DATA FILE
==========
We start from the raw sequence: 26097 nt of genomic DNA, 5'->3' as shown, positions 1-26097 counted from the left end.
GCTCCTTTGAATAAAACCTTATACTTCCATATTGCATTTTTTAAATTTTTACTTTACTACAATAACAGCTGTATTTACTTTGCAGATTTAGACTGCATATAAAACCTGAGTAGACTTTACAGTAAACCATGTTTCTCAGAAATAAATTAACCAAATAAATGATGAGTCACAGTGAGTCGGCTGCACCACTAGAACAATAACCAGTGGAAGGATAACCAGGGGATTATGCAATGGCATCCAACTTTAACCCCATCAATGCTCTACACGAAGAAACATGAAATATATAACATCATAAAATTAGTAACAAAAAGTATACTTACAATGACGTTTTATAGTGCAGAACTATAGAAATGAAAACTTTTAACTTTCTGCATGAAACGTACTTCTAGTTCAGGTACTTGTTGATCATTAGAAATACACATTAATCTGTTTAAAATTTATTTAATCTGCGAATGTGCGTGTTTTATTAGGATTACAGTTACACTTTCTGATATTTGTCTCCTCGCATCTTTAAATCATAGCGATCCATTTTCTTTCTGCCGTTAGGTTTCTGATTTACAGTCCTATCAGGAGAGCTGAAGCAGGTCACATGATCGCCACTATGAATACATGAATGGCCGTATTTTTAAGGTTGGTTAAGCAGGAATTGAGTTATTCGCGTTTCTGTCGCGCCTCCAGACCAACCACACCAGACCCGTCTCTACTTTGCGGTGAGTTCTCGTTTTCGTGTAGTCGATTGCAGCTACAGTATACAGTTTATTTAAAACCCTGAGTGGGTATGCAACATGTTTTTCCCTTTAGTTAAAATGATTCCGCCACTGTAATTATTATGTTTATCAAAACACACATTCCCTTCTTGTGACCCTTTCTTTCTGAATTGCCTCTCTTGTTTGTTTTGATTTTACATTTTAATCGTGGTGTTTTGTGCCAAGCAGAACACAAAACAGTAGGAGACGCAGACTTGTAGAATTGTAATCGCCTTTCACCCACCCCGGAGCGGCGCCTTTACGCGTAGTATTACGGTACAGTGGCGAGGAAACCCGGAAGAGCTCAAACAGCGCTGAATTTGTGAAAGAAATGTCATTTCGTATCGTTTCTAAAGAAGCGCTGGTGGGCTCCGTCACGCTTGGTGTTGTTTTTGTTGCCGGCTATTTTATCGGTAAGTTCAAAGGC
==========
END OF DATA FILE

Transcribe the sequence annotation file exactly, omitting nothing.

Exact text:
We start from the raw sequence: 26097 nt of genomic DNA, 5'->3' as shown, positions 1-26097 counted from the left end.
GCTCCTTTGAATAAAACCTTATACTTCCATATTGCATTTTTTAAATTTTTACTTTACTACAATAACAGCTGTATTTACTTTGCAGATTTAGACTGCATATAAAACCTGAGTAGACTTTACAGTAAACCATGTTTCTCAGAAATAAATTAACCAAATAAATGATGAGTCACAGTGAGTCGGCTGCACCACTAGAACAATAACCAGTGGAAGGATAACCAGGGGATTATGCAATGGCATCCAACTTTAACCCCATCAATGCTCTACACGAAGAAACATGAAATATATAACATCATAAAATTAGTAACAAAAAGTATACTTACAATGACGTTTTATAGTGCAGAACTATAGAAATGAAAACTTTTAACTTTCTGCATGAAACGTACTTCTAGTTCAGGTACTTGTTGATCATTAGAAATACACATTAATCTGTTTAAAATTTATTTAATCTGCGAATGTGCGTGTTTTATTAGGATTACAGTTACACTTTCTGATATTTGTCTCCTCGCATCTTTAAATCATAGCGATCCATTTTCTTTCTGCCGTTAGGTTTCTGATTTACAGTCCTATCAGGAGAGCTGAAGCAGGTCACATGATCGCCACTATGAATACATGAATGGCCGTATTTTTAAGGTTGGTTAAGCAGGAATTGAGTTATTCGCGTTTCTGTCGCGCCTCCAGACCAACCACACCAGACCCGTCTCTACTTTGCGGTGAGTTCTCGTTTTCGTGTAGTCGATTGCAGCTACAGTATACAGTTTATTTAAAACCCTGAGTGGGTATGCAACATGTTTTTCCCTTTAGTTAAAATGATTCCGCCACTGTAATTATTATGTTTATCAAAACACACATTCCCTTCTTGTGACCCTTTCTTTCTGAATTGCCTCTCTTGTTTGTTTTGATTTTACATTTTAATCGTGGTGTTTTGTGCCAAGCAGAACACAAAACAGTAGGAGACGCAGACTTGTAGAATTGTAATCGCCTTTCACCCACCCCGGAGCGGCGCCTTTACGCGTAGTATTACGGTACAGTGGCGAGGAAACCCGGAAGAGCTCAAACAGCGCTGAATTTGTGAAAGAAATGTCATTTCGTATCGTTTCTAAAGAAGCGCTGGTGGGCTCCGTCACGCTTGGTGTTGTTTTTGTTGCCGGCTATTTTATCGGTAAGTTCAAAGGC